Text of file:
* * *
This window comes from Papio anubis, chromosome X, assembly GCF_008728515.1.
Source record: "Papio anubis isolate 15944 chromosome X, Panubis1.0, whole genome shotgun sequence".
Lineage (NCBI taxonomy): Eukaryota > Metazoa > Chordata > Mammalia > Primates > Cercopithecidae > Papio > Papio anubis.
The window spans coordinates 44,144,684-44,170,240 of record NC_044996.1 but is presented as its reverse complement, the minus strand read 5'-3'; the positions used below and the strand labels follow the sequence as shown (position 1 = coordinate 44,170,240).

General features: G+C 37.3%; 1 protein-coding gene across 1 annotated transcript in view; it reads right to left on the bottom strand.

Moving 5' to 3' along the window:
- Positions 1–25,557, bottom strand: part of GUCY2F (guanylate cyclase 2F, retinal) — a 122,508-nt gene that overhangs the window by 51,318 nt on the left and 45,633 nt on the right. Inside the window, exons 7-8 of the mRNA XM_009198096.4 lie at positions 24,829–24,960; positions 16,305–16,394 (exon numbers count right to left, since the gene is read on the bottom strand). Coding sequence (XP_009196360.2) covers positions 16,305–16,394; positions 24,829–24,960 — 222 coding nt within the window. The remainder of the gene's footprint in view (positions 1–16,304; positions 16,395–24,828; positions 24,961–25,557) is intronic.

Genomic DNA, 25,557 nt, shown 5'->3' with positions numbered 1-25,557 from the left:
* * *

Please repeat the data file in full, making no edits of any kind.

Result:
This window comes from Papio anubis, chromosome X, assembly GCF_008728515.1.
Source record: "Papio anubis isolate 15944 chromosome X, Panubis1.0, whole genome shotgun sequence".
Lineage (NCBI taxonomy): Eukaryota > Metazoa > Chordata > Mammalia > Primates > Cercopithecidae > Papio > Papio anubis.
The window spans coordinates 44,144,684-44,170,240 of record NC_044996.1 but is presented as its reverse complement, the minus strand read 5'-3'; the positions used below and the strand labels follow the sequence as shown (position 1 = coordinate 44,170,240).

General features: G+C 37.3%; 1 protein-coding gene across 1 annotated transcript in view; it reads right to left on the bottom strand.

Moving 5' to 3' along the window:
- Positions 1–25,557, bottom strand: part of GUCY2F (guanylate cyclase 2F, retinal) — a 122,508-nt gene that overhangs the window by 51,318 nt on the left and 45,633 nt on the right. Inside the window, exons 7-8 of the mRNA XM_009198096.4 lie at positions 24,829–24,960; positions 16,305–16,394 (exon numbers count right to left, since the gene is read on the bottom strand). Coding sequence (XP_009196360.2) covers positions 16,305–16,394; positions 24,829–24,960 — 222 coding nt within the window. The remainder of the gene's footprint in view (positions 1–16,304; positions 16,395–24,828; positions 24,961–25,557) is intronic.

Genomic DNA, 25,557 nt, shown 5'->3' with positions numbered 1-25,557 from the left: